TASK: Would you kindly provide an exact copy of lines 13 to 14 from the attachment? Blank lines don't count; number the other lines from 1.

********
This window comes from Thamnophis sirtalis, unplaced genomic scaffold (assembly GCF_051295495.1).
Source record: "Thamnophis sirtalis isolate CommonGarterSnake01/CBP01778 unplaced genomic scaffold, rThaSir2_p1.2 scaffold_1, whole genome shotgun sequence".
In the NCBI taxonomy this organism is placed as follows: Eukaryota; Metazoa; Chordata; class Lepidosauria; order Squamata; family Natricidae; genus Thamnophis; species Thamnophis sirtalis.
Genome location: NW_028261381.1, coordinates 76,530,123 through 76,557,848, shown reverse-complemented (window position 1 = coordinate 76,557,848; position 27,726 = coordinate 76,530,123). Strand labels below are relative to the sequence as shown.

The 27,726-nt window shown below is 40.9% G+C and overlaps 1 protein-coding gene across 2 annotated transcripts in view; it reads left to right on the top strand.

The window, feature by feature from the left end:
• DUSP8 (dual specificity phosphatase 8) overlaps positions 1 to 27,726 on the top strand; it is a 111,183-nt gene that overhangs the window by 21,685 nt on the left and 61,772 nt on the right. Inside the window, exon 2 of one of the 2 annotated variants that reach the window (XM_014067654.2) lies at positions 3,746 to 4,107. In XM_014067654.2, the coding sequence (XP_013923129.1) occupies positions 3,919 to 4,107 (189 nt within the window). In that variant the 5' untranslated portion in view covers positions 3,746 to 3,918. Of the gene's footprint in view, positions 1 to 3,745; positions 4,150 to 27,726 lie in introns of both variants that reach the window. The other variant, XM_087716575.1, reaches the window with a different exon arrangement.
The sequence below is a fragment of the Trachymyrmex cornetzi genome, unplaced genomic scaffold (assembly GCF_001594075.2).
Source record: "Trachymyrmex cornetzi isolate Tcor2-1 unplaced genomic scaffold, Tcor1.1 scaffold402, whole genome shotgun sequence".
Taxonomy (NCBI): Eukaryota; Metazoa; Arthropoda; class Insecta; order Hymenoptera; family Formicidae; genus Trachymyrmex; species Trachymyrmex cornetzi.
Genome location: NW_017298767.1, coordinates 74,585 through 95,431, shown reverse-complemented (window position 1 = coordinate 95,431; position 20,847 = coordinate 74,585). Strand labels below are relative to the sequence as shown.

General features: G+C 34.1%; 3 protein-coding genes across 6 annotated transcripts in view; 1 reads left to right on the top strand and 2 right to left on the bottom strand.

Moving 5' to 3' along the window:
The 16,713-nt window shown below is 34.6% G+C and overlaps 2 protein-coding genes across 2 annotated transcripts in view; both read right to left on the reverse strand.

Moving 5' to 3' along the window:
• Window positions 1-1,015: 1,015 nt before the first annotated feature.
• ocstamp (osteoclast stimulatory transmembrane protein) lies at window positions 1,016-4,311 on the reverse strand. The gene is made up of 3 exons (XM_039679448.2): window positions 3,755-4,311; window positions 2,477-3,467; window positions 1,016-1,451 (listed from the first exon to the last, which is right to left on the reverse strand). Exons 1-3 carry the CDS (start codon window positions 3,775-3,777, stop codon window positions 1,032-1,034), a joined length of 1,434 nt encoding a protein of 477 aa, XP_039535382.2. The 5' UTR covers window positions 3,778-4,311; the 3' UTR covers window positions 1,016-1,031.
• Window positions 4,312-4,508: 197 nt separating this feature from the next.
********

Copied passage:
Moving 5' to 3' along the window:
The 16,713-nt window shown below is 34.6% G+C and overlaps 2 protein-coding genes across 2 annotated transcripts in view; both read right to left on the reverse strand.